Telecare Soapbox: When is a healthcare company a healthcare company?

Steve Hards asks “What questions should telehealth commissioners be asking suppliers?”

Now that the laughter in the UK’s telecare/telehealth community over Tunstall’s name change in the UK to ‘Tunstall Healthcare’ has subsided into a rather nervous giggle, it’s an appropriate time to raise the question of what criteria does a company have to meet to be recognised as a healthcare company?

To qualify, does a company have to undertake healthcare as the public would understand it, i.e. providing the services of doctors, nurses or other healthcare professionals?

Or can it just employ a nurse as an adviser?

What if a company has been supplying say, bedding, or computers, to hospitals?

Or is it enough for a company to repeat “healthcare, healthcare, healthcare” mantra-like, in the hope of hypnotising its sales prospects?

Well, of course, these are rhetorical questions since the answer is, as Lewis Carroll put into the mouth of  Humpty Dumpty in Alice through the looking-glass, “When I use a word…it means just what I choose it to mean – neither more nor less.”

However, as the potential size of the telehealth market world-wide is attracting attention from all sorts of companies, the question is whether commissioners of telehealth services understand that they will need to probe the healthcare credentials of the companies they are dealing with. Perhaps readers would like to suggest questions that commissioners should be asking.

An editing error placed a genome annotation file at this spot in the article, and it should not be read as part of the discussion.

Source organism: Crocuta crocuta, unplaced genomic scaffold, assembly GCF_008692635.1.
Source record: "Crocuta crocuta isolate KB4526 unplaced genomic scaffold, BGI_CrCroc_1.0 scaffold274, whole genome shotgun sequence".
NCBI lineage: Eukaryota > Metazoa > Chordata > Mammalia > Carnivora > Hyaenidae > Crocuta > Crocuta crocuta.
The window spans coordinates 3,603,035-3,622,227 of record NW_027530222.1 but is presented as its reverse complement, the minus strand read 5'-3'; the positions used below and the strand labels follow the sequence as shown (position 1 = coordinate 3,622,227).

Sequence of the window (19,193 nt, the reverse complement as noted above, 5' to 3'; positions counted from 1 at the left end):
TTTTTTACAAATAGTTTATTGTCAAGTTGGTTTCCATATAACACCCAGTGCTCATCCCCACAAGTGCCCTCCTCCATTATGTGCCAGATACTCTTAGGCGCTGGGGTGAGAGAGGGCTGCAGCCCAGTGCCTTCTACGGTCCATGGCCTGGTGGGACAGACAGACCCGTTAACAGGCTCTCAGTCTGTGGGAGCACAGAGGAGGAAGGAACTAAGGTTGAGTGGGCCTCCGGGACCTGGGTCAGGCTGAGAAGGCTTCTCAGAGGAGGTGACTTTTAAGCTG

Categories: Soapbox.


  1. Charles

    Healthcare companies
    1.Seems like other “traditional social alarm manufacturers” are also in the healthcare market!

    “Tynetec has been entered into the Medilink UK National Awards, which recognises the UK’s most innovative healthcare companies”

    2.Do telehealth commissioners exist yet?

    3.To answer your question what criteria does a company have to meet to be recognised as a healthcare company? How about these suggestions?

    a)Companies that provide services and products to support users maximise thir care close or in their own home and minimise their use of hopitals. Examples could include minimising the consequences of a fall, ensuring that a low living environment temperature doesn’t exacerbate a chronic heart condition, managing medication efectively,and of course the much more obvious telehealth applications of managing long term conditions in the community including the use of self care.

    b) Any company that supplies products approved by the Medicines and Healthcare products regulatory agency.

    c)Perhaps the simplest definition is any company who gets asked questions by telehealth commissioners!